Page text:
And yet, once in a while, that familiar formula can be satisfying. With Invincible, it appears we have a winner.
Invincible is the true story of Vince Papale (played here by Mark Wahlberg) who, at 30 years of age, left behind his work as a substitute teacher and bartender for a public tryout for his beloved Philadelphia Eagles—and, against all odds, he made the team.
"Invincible is the latest in Disney's heartwarming line of true sports stories like Remember the Titans, Glory Road, and The Rookie," writes Todd Hertz (Christianity Today Movies). He calls it "a heartstrings-pulling, tear-jerking, inspiring, hopeful drama of guts and determination where people like us overcome big odds to set an example for all those around. … The movie reminds us why sports are so important; they inspire us because anyone can be a hero."
But Hertz also points out where the film stumbles short of complete victory. "While there is a great build and emotional payoff (hence my tearing up), the setup can feel forced and fabricated. … Instead of letting a story naturally develop, plot points are just stacked up on top of each other in some sort of connect-the-dots game of needed info. For instance, when Vince's wife leaves him, the very next scene introduces a very attractive blonde (Elizabeth Banks). It's not hard to guess where things will go from there."
David DiCerto (Catholic News Service) calls it "the kind of Cinderella sports movie too corny to believe if it weren't true. Director Ericson Core follows a generic underdog formula—think Rocky meets Rudy—but you'll find it hard not to cheer. … Ripping a page from the feel-good playbook of The Rookie and Miracle … the film owes much of its charm to the everyman charisma of Wahlberg's performance."
Christa Banister (Crosswalk) writes, "With an understated yet emotionally convincing performance that has the audience rooting for him all along, (not to mention the muscular physique he'd need to succeed), Wahlberg was a great choice for the lead role."
Marcus Yoars (Plugged In) says, "[D]on't let the familiar turf taint the positive messages in this gridiron go-round. … Barroom settings and a handful of content blips—including a kiss that apparently leads to more—draw a couple of flags, but it's obvious those behind the camera made a concerted effort to make this a movie fit for (most of) the whole family."
Mainstream critics are cheering—somewhat reluctantly, though, having been through so many similar films.
Thomas Rockwell's book How to Eat Fried Worms is a childhood favorite for me and many other book lovers.
But based on what I'm reading from religious-press critics of the film, I may steer clear of it entirely. The reviews suggest that writer-director Bob Dolman's movie adaptation, which comes to us from Walden Media, fills the story with unpleasantness, and changes the events at the conclusion, changing the meaning of the story altogether.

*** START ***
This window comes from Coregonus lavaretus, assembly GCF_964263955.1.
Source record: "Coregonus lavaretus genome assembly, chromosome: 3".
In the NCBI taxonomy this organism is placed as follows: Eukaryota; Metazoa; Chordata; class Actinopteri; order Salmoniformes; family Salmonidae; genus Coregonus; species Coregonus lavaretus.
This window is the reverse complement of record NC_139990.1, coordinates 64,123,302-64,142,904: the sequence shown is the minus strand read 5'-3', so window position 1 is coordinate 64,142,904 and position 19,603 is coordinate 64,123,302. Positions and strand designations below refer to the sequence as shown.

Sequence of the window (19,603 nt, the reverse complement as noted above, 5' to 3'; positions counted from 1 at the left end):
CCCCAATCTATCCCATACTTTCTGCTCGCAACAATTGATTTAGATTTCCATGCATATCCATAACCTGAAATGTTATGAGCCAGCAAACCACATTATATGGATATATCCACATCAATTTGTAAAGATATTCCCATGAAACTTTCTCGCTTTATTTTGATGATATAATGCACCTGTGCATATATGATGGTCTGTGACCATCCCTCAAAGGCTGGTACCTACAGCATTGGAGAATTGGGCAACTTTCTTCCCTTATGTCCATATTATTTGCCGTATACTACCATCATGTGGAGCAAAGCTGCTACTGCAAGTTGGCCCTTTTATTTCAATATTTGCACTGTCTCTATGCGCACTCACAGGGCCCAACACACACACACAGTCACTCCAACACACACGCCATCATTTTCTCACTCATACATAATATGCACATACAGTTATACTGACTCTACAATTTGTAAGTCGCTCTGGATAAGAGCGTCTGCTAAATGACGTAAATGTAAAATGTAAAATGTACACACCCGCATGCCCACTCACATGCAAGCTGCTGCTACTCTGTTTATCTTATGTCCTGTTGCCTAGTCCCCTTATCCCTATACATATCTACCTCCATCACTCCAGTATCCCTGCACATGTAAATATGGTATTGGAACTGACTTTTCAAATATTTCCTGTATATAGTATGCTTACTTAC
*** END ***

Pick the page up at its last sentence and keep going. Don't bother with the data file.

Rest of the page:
Camerin Courtney (Christianity Today Movies) can't even muster enough enthusiasm to give it two stars.
Courtney points out that the book is "a classic tale of friendship and boyhood fights." But the movie, well, it's "all about the worms. … Throughout this fifth-grade Fear Factor, there are scattered lessons on the ills of bullying, the benefit of being true to yourself, the joy of true friendship. But really, what boy is going to remember a moral when there's an exploding worm?"
Steven D. Greydanus (Decent Films) is even more upset about it, giving the movie a D+.
He laments this adaptation, saying "Rockwell's beloved novella … is a cheerfully disgusting tale of boyhood bravado and rivalry among friends that winds up going too far. The new film version … transmogrifies this minor classic into an unpleasant endurance test about coping with bullying by humiliating and degrading yourself before the bullies can do it for you, with a trite, tacked-on message of solidarity that's about as realistic as a package of Gummi Worms."
Greydanus believes that Fried Worms "marks a new low for once-promising Walden Media, which still professes to be education-oriented and once espoused a commitment to faithful adaptations of quality children's literature. Their last film, Hoot, was a poor adaptation of an admittedly flawed novel. … Fried Worms is a melancholy new landmark, their first bad film from a good book."
Similarly troubled, David DiCerto (Catholic News Service) notes that Dolman "alters the story considerably." But he quickly adds, "The plot-tinkering is of less concern than the new message. Standing up to bullies is well and good, but, troublingly, the movie seems to suggest that the best way to deal with peer pressure is to give in to it."
Christian Hamaker (Crosswalk) writes, "Young actors are front and center throughout Fried Worms, and although Benward, Eisenberg and Hicks give it their all, they are surrounded by a young cast that isn't in the same league."
Hamaker notes that Dolman "further tests audiences with a cinematic presentation lacking in flair and visual grace," whereas he was impressed with earlier Walden films like Holes and Because of Winn-Dixie